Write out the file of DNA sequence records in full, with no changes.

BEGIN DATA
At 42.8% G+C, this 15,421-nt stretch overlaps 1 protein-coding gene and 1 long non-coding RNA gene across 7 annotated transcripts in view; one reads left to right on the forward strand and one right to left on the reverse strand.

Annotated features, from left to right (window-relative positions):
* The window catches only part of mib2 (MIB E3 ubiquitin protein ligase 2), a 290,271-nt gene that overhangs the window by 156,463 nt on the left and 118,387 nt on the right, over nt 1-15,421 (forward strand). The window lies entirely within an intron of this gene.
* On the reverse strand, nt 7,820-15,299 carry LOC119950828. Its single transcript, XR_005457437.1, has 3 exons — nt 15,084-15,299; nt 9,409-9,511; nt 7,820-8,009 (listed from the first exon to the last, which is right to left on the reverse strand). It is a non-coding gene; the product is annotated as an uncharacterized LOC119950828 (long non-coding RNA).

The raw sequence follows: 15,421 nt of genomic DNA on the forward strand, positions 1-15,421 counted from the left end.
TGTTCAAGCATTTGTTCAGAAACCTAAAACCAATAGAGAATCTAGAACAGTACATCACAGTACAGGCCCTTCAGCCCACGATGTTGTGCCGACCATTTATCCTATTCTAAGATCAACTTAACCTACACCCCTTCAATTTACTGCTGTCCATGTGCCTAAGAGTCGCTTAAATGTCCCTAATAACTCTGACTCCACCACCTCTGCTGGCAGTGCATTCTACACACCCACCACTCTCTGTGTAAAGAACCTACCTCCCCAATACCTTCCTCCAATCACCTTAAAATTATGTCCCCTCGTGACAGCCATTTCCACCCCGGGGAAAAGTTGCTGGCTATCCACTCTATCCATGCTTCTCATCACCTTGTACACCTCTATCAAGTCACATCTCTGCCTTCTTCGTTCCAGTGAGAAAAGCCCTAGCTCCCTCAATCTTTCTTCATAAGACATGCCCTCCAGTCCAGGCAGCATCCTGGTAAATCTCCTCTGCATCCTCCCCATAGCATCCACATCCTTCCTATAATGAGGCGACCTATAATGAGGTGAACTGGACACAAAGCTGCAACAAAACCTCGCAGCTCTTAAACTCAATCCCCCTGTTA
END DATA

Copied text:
At 42.8% G+C, this 15,421-nt stretch overlaps 1 protein-coding gene and 1 long non-coding RNA gene across 7 annotated transcripts in view; one reads left to right on the forward strand and one right to left on the reverse strand.

Annotated features, from left to right (window-relative positions):
* The window catches only part of mib2 (MIB E3 ubiquitin protein ligase 2), a 290,271-nt gene that overhangs the window by 156,463 nt on the left and 118,387 nt on the right, over nt 1-15,421 (forward strand). The window lies entirely within an intron of this gene.
* On the reverse strand, nt 7,820-15,299 carry LOC119950828. Its single transcript, XR_005457437.1, has 3 exons — nt 15,084-15,299; nt 9,409-9,511; nt 7,820-8,009 (listed from the first exon to the last, which is right to left on the reverse strand). It is a non-coding gene; the product is annotated as an uncharacterized LOC119950828 (long non-coding RNA).

The raw sequence follows: 15,421 nt of genomic DNA on the forward strand, positions 1-15,421 counted from the left end.
TGTTCAAGCATTTGTTCAGAAACCTAAAACCAATAGAGAATCTAGAACAGTACATCACAGTACAGGCCCTTCAGCCCACGATGTTGTGCCGACCATTTATCCTATTCTAAGATCAACTTAACCTACACCCCTTCAATTTACTGCTGTCCATGTGCCTAAGAGTCGCTTAAATGTCCCTAATAACTCTGACTCCACCACCTCTGCTGGCAGTGCATTCTACACACCCACCACTCTCTGTGTAAAGAACCTACCTCCCCAATACCTTCCTCCAATCACCTTAAAATTATGTCCCCTCGTGACAGCCATTTCCACCCCGGGGAAAAGTTGCTGGCTATCCACTCTATCCATGCTTCTCATCACCTTGTACACCTCTATCAAGTCACATCTCTGCCTTCTTCGTTCCAGTGAGAAAAGCCCTAGCTCCCTCAATCTTTCTTCATAAGACATGCCCTCCAGTCCAGGCAGCATCCTGGTAAATCTCCTCTGCATCCTCCCCATAGCATCCACATCCTTCCTATAATGAGGCGACCTATAATGAGGTGAACTGGACACAAAGCTGCAACAAAACCTCGCAGCTCTTAAACTCAATCCCCCTGTTA